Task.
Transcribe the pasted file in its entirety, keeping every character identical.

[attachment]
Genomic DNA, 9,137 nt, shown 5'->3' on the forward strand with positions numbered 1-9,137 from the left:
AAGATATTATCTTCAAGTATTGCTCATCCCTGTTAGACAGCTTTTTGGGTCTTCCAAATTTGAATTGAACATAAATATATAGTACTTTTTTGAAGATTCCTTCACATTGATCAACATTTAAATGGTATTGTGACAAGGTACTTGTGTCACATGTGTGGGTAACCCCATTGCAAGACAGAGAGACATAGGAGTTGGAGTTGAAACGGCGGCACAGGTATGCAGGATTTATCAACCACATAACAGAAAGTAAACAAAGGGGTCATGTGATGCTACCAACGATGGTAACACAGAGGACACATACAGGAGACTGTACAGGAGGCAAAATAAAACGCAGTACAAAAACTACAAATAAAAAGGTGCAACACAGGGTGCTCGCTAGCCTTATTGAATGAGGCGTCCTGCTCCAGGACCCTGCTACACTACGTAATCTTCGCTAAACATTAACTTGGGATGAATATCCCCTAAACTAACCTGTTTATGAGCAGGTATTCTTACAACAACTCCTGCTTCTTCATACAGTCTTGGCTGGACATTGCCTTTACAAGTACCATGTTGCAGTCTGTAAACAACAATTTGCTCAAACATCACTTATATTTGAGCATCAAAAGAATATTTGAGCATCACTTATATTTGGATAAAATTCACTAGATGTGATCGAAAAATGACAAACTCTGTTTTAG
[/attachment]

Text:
Genomic DNA, 9,137 nt, shown 5'->3' on the forward strand with positions numbered 1-9,137 from the left:
AAGATATTATCTTCAAGTATTGCTCATCCCTGTTAGACAGCTTTTTGGGTCTTCCAAATTTGAATTGAACATAAATATATAGTACTTTTTTGAAGATTCCTTCACATTGATCAACATTTAAATGGTATTGTGACAAGGTACTTGTGTCACATGTGTGGGTAACCCCATTGCAAGACAGAGAGACATAGGAGTTGGAGTTGAAACGGCGGCACAGGTATGCAGGATTTATCAACCACATAACAGAAAGTAAACAAAGGGGTCATGTGATGCTACCAACGATGGTAACACAGAGGACACATACAGGAGACTGTACAGGAGGCAAAATAAAACGCAGTACAAAAACTACAAATAAAAAGGTGCAACACAGGGTGCTCGCTAGCCTTATTGAATGAGGCGTCCTGCTCCAGGACCCTGCTACACTACGTAATCTTCGCTAAACATTAACTTGGGATGAATATCCCCTAAACTAACCTGTTTATGAGCAGGTATTCTTACAACAACTCCTGCTTCTTCATACAGTCTTGGCTGGACATTGCCTTTACAAGTACCATGTTGCAGTCTGTAAACAACAATTTGCTCAAACATCACTTATATTTGAGCATCAAAAGAATATTTGAGCATCACTTATATTTGGATAAAATTCACTAGATGTGATCGAAAAATGACAAACTCTGTTTTAG